Student sues security firms over 'slave wage'

July 8, 2008
Man claims he was underpaid for work at Australian Open

A Pakistani student who worked in security at this year's Australian Tennis Open is taking the companies he worked for to court, claiming they paid him "a slave's wage".

Faisal Durrani, 23, says he worked for 150 hours at this year's Australian Open in Melbourne, but his reward was a measly $200 - the equivalent of a $1.26 an hour.

A number of security contractors who worked at the Australian Open in January are being taken to court over an alleged labour rort.

Mr Durrani's lawyer, Andrew Weinmann, told ABC radio's The World Today that it is one of the most brazen cases he has come across.

"Well one of the difficulties with this case is that we've got two organisations, each of which is blaming the other for the failure to pay our client's wages," he said.

"He's made a number of attempts to recover his money, since then we've made a number of attempts on his behalf, but so far six months later he's only go $200 for the work he did.

"It's the most grave case I've come across before.

"We commonly enough see people not paid properly but in this case our client has been paid barely at all - that's very unusual."

The Liquor Hospitality and Miscellaneous Workers Union represents security guards and the union's Victorian secretary, Jess Walsh, says most security operators try to do the right thing.

But she says it is not uncommon for some fly-by-night operators to cheat their employees.

"The problem occurs with those smaller contractors sometimes that may not be operating at the same level, the same standard as the larger companies that are covered by the collective agreements," she said.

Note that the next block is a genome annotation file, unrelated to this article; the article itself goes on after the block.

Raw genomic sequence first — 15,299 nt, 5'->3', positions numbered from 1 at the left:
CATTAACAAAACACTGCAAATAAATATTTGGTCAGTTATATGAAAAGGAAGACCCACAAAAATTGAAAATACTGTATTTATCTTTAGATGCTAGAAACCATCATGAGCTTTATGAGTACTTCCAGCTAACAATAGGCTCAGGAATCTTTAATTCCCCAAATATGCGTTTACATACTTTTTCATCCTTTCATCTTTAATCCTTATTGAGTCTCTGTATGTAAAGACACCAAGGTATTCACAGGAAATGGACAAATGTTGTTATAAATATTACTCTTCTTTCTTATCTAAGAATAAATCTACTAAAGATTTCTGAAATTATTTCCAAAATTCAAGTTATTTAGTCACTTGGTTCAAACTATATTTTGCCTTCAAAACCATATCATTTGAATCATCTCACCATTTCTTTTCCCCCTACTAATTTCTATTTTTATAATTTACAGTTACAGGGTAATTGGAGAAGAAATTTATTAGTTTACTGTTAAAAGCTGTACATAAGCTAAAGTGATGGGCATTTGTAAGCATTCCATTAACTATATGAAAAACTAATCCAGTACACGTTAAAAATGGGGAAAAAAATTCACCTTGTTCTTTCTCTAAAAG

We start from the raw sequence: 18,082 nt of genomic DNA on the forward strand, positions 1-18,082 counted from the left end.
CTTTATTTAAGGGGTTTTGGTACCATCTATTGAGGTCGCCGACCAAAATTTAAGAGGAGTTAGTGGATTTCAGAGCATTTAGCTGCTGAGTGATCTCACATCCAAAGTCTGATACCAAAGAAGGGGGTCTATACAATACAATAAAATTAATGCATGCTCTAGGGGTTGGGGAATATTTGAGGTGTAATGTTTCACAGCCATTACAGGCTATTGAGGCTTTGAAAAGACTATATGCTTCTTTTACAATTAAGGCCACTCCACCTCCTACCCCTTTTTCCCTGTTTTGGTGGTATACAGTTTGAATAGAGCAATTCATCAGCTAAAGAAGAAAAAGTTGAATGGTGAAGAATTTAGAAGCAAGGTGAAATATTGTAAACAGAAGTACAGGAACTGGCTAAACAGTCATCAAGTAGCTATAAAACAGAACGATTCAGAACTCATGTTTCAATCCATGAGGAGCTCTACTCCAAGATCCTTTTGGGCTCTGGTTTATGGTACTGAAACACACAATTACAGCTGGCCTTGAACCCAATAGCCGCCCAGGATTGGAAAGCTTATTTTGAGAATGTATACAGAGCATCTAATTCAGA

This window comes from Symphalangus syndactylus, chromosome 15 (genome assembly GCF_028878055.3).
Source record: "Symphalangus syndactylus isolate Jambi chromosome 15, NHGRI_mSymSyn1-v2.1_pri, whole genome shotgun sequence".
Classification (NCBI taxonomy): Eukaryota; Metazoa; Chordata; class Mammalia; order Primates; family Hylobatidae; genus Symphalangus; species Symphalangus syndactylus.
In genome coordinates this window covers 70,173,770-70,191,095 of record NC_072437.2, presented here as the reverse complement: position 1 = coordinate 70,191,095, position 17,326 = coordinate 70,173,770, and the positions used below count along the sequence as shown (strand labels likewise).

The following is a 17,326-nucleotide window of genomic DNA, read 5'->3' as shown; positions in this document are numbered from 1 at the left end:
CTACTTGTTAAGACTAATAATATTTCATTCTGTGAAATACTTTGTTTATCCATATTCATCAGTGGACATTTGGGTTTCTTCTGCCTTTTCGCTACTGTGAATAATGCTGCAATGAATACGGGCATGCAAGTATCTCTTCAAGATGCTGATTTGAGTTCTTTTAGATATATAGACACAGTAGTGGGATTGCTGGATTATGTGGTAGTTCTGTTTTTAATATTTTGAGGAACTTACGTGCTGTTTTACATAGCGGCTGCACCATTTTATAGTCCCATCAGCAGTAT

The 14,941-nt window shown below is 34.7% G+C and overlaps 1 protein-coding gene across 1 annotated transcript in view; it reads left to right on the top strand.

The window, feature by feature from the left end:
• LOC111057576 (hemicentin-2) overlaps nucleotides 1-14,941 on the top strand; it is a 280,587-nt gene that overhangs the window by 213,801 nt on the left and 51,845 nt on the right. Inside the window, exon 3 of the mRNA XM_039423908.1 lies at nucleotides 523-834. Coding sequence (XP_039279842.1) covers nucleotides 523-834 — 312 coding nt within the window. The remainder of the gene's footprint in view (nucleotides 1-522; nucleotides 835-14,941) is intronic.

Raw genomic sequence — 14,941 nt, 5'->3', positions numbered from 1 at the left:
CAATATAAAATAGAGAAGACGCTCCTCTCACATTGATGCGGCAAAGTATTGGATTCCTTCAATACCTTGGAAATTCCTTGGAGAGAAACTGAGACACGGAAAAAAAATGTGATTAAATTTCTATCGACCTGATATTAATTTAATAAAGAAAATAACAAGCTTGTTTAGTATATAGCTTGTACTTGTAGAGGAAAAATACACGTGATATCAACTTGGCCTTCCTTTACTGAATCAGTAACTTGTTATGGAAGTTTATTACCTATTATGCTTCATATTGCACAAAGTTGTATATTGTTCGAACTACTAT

"In addition we sometimes see subcontracting to smaller and essentially unregulated companies occurring and that's where the problems arise."

Moral obligations

The Australian Open and the operators of the Rod Laver Arena are not named as respondents in the case and there is no allegation that they breached any agreements.

But Ms Walsh says they have a moral obligation to be more vigilant about which contractors they hire.

She says the concerns extend beyond the workers.

"I think people should be concerned about what the level of security service is that is being provided by a company that cannot even meet its minimum obligations to pay people correctly," she said.

"So I think there should be some broad community concern about this issue and there should be some support for tougher regulation."

The Australian Security Industry Association says there is no need for extra regulation.

The group's industrial relations adviser, Chris Delaney, says in any industry there are a few people who do not follow the rules.

He says employees have a number of avenues they can pursue if they feel they have been cheated.

"Any employee who is underpaid does have an opportunity to take their case to be heard by as I said the Workplace Ombudsman on their behalf or get the union to help them," he said.

"The subcontracting arrangements that do get put in place from time to time are usually there because the manpower is insufficient in one particular organisation to do the work.

"But it shouldn't lead to, in any instance, an employee being underpaid."